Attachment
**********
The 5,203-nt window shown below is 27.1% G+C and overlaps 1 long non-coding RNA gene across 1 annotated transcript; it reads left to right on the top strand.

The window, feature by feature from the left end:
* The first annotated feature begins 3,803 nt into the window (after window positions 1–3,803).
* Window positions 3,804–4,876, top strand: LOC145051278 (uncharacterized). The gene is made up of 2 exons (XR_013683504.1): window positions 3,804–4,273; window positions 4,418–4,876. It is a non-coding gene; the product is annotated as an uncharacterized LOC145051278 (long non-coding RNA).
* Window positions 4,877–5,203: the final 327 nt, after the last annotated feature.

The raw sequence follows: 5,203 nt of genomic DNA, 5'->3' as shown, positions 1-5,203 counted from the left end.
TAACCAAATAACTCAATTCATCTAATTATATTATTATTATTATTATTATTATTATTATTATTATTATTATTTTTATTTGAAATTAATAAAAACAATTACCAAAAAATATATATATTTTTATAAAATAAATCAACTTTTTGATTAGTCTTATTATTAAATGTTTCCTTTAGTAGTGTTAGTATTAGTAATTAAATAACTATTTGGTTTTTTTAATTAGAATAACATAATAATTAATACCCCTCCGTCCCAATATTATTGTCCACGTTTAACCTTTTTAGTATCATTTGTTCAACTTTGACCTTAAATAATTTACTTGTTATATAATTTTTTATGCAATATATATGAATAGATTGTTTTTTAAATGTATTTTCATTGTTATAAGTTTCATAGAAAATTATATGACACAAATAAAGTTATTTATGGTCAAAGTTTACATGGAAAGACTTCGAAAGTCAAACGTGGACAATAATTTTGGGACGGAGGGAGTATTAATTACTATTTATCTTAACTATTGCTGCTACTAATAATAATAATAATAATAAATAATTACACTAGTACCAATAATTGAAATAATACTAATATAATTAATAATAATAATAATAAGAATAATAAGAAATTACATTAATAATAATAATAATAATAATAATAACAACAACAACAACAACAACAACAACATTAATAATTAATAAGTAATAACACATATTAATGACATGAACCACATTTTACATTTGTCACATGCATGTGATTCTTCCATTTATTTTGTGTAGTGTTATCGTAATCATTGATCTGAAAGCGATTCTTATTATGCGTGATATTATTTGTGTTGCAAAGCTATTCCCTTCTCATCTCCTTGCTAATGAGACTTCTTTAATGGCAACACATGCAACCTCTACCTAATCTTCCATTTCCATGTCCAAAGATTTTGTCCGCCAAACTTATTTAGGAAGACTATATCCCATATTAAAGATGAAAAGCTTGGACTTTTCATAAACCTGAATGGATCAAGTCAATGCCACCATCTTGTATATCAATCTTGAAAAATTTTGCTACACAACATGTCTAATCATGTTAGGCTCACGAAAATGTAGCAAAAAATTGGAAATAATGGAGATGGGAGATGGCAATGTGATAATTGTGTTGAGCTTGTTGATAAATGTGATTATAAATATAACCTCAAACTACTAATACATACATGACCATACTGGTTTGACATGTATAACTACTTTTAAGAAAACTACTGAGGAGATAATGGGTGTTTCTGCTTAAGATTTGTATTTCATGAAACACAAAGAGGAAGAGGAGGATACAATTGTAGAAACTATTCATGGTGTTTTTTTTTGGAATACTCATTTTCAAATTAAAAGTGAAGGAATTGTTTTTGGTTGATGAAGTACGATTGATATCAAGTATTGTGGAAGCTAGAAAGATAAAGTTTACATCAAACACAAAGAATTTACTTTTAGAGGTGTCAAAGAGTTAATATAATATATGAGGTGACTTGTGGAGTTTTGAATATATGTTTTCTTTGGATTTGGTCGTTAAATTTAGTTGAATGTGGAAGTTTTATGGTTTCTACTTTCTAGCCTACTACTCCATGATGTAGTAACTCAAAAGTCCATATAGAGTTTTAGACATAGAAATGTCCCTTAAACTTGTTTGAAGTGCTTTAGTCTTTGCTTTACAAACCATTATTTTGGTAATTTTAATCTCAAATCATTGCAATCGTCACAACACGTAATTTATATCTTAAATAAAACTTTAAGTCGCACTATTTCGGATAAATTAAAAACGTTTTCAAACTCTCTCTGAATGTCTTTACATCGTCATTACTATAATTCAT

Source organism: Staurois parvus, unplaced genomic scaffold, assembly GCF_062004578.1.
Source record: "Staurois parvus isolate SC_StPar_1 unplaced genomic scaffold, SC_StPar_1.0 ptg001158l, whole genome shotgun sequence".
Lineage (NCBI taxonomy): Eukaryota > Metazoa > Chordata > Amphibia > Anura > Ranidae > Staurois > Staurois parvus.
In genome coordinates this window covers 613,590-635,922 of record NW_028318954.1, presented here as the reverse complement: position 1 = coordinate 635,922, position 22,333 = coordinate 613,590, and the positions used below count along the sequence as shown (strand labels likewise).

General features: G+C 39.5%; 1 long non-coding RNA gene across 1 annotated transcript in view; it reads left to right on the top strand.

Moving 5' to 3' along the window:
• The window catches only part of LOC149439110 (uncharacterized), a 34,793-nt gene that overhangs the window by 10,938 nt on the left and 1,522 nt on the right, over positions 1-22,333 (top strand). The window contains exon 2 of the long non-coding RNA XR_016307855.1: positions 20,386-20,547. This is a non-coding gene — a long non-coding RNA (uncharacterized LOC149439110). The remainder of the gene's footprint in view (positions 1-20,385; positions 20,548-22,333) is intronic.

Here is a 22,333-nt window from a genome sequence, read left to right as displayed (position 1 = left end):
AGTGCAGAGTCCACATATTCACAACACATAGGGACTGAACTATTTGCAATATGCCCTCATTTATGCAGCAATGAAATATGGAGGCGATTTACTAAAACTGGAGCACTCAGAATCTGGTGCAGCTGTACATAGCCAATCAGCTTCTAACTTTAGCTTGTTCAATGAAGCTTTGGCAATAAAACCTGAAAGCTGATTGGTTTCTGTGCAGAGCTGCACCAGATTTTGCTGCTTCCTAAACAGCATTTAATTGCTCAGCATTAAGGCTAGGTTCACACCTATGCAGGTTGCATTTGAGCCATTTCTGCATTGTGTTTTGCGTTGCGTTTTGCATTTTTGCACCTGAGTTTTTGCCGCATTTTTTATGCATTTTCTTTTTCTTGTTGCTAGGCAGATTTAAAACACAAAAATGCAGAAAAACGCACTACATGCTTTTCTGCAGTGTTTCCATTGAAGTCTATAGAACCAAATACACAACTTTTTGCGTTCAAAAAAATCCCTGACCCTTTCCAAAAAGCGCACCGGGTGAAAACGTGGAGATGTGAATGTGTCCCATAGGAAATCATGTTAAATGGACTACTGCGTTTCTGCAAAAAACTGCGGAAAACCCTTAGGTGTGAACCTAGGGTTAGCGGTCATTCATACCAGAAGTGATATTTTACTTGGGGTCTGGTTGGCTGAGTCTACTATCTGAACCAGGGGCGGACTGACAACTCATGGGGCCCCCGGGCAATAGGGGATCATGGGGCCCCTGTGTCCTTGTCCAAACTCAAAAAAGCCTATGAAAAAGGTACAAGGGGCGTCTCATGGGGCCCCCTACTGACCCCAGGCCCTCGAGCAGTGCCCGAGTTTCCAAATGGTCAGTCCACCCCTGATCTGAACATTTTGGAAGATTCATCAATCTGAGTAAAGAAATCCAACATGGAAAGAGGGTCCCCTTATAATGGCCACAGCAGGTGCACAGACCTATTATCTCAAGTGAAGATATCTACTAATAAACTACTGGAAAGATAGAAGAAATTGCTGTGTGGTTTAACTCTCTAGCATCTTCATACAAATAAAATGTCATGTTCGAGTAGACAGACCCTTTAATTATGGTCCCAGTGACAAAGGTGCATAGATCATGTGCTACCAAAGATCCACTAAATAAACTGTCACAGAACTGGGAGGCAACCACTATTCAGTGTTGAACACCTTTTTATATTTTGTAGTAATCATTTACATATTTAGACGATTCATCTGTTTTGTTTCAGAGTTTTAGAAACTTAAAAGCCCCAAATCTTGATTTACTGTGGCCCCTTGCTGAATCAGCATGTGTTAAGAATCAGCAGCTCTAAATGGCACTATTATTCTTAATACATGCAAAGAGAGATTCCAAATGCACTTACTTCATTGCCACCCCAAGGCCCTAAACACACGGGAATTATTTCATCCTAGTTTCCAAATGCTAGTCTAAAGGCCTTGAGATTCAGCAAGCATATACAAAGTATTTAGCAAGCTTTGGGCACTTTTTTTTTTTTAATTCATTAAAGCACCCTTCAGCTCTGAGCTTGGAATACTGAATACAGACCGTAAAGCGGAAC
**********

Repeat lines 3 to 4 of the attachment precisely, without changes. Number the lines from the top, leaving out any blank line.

* The first annotated feature begins 3,803 nt into the window (after window positions 1–3,803).
* Window positions 3,804–4,876, top strand: LOC145051278 (uncharacterized). The gene is made up of 2 exons (XR_013683504.1): window positions 3,804–4,273; window positions 4,418–4,876. It is a non-coding gene; the product is annotated as an uncharacterized LOC145051278 (long non-coding RNA).